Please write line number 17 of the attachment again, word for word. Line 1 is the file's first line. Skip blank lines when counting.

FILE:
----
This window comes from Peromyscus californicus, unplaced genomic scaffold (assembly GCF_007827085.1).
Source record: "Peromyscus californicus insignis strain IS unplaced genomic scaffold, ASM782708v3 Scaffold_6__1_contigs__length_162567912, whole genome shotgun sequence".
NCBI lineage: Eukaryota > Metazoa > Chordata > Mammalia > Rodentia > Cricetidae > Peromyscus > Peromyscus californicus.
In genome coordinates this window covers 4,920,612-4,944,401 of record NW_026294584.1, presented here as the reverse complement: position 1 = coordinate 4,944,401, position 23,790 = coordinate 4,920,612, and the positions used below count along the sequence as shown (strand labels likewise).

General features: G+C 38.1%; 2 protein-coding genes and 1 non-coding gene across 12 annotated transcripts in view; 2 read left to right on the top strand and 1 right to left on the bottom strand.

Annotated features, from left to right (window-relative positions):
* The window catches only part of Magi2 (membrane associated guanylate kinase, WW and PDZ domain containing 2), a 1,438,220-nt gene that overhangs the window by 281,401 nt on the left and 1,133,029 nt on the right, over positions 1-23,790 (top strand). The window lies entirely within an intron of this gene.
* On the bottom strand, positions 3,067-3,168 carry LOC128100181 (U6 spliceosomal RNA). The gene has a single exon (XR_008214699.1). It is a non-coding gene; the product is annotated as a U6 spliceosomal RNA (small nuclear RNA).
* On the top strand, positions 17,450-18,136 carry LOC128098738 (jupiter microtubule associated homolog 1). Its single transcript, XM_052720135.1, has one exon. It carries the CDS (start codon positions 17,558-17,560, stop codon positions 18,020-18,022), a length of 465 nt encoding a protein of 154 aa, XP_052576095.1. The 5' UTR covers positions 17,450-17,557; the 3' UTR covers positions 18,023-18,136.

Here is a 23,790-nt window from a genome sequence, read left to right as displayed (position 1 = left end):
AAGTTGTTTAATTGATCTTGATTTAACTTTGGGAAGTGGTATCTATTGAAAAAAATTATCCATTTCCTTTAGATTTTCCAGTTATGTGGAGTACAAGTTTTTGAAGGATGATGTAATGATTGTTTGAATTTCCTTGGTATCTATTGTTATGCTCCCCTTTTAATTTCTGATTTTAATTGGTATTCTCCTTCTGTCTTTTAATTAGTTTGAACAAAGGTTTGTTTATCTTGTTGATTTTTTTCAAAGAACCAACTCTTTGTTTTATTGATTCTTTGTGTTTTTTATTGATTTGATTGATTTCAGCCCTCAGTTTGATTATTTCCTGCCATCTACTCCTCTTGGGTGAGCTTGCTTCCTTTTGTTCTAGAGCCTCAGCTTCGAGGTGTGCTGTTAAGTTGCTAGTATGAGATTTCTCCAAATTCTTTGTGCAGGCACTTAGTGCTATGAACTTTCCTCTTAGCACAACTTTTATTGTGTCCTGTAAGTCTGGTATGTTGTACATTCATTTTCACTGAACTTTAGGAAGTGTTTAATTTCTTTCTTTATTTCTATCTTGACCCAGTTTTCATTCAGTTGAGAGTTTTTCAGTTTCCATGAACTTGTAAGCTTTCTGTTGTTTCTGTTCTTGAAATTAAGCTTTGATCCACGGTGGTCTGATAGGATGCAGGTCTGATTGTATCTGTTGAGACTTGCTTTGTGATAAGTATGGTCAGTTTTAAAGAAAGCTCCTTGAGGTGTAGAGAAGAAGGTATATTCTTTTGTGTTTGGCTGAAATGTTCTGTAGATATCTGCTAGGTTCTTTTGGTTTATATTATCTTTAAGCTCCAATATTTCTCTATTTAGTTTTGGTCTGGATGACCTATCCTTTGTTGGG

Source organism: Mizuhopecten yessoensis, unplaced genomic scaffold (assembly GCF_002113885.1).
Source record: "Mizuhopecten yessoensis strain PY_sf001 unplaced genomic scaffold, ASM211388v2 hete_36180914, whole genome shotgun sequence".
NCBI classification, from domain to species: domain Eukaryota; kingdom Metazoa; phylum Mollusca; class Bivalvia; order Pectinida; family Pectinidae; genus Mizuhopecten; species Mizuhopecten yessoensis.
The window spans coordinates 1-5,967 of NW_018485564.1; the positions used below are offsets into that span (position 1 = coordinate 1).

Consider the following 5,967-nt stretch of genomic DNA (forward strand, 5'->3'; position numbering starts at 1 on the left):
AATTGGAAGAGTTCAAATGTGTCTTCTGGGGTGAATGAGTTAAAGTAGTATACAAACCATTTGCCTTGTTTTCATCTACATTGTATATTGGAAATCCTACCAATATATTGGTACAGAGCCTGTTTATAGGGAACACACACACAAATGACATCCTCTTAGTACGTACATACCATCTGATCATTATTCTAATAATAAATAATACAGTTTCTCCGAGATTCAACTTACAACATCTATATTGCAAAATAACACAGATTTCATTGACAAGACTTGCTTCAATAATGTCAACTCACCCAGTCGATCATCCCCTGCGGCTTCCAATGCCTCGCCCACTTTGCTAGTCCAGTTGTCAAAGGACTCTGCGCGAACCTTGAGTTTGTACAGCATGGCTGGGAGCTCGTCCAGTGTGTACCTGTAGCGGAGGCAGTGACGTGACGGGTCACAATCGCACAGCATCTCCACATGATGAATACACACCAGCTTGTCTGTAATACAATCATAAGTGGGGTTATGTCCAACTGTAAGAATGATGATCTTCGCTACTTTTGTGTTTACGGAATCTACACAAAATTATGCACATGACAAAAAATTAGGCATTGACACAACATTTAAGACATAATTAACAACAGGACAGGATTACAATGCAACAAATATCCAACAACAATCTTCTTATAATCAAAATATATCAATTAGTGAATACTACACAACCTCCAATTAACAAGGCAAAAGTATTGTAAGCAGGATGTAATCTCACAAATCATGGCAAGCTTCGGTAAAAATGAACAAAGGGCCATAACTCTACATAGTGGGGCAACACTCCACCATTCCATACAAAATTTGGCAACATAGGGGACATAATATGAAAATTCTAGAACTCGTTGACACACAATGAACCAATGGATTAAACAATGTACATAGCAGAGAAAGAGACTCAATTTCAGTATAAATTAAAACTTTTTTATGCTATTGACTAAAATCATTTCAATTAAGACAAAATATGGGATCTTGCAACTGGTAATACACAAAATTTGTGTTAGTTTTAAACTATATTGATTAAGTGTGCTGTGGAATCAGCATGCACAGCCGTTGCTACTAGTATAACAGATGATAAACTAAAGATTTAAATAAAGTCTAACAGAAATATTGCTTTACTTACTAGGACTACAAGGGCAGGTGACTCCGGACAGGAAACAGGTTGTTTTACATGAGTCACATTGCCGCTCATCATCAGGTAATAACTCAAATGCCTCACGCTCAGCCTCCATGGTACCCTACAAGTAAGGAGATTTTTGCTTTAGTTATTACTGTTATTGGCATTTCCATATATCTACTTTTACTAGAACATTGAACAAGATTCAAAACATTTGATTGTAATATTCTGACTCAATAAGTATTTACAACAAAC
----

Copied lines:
AATTGGAAGAGTTCAAATGTGTCTTCTGGGGTGAATGAGTTAAAGTAGTATACAAACCATTTGCCTTGTTTTCATCTACATTGTATATTGGAAATCCTACCAATATATTGGTACAGAGCCTGTTTATAGGGAACACACACACAAATGACATCCTCTTAGTACGTACATACCATCTGATCATTATTCTAATAATAAATAATACAGTTTCTCCGAGATTCAACTTACAACATCTATATTGCAAAATAACACAGATTTCATTGACAAGACTTGCTTCAATAATGTCAACTCACCCAGTCGATCATCCCCTGCGGCTTCCAATGCCTCGCCCACTTTGCTAGTCCAGTTGTCAAAGGACTCTGCGCGAACCTTGAGTTTGTACAGCATGGCTGGGAGCTCGTCCAGTGTGTACCTGTAGCGGAGGCAGTGACGTGACGGGTCACAATCGCACAGCATCTCCACATGATGAATACACACCAGCTTGTCTGTAATACAATCATAAGTGGGGTTATGTCCAACTGTAAGAATGATGATCTTCGCTACTTTTGTGTTTACGGAATCTACACAAAATTATGCACATGACAAAAAATTAGGCATTGACACAACATTTAAGACATAATTAACAACAGGACAGGATTACAATGCAACAAATATCCAACAACAATCTTCTTATAATCAAAATATATCAATTAGTGAATACTACACAACCTCCAATTAACAAGGCAAAAGTATTGTAAGCAGGATGTAATCTCACAAATCATGGCAAGCTTCGGTAAAAATGAACAAAGGGCCATAACTCTACATAGTGGGGCAACACTCCACCATTCCATACAAAATTTGGCAACATAGGGGACATAATATGAAAATTCTAGAACTCGTTGACACACAATGAACCAATGGATTAAACAATGTACATAGCAGAGAAAGAGACTCAATTTCAGTATAAATTAAAACTTTTTTATGCTATTGACTAAAATCATTTCAATTAAGACAAAATATGGGATCTTGCAACTGGTAATACACAAAATTTGTGTTAGTTTTAAACTATATTGATTAAGTGTGCTGTGGAATCAGCATGCACAGCCGTTGCTACTAGTATAACAGATGATAAACTAAAGATTTAAATAAAGTCTAACAGAAATATTGCTTTACTTACTAGGACTACAAGGGCAGGTGACTCCGGACAGGAAACAGGTTGTTTTACATGAGTCACATTGCCGCTCATCATCAGGTAATAACTCAAATGCCTCACGCTCAGCCTCCATGGTACCCTACAAGTAAGGAGATTTTTGCTTTAGTTATTACTGTTATTGGCATTTCCATATATCTACTTTTACTAGAACATTGAACAAGATTCAAAACATTTGATTGTAATATTCTGACTCAATAAGTATTTACAACAAAC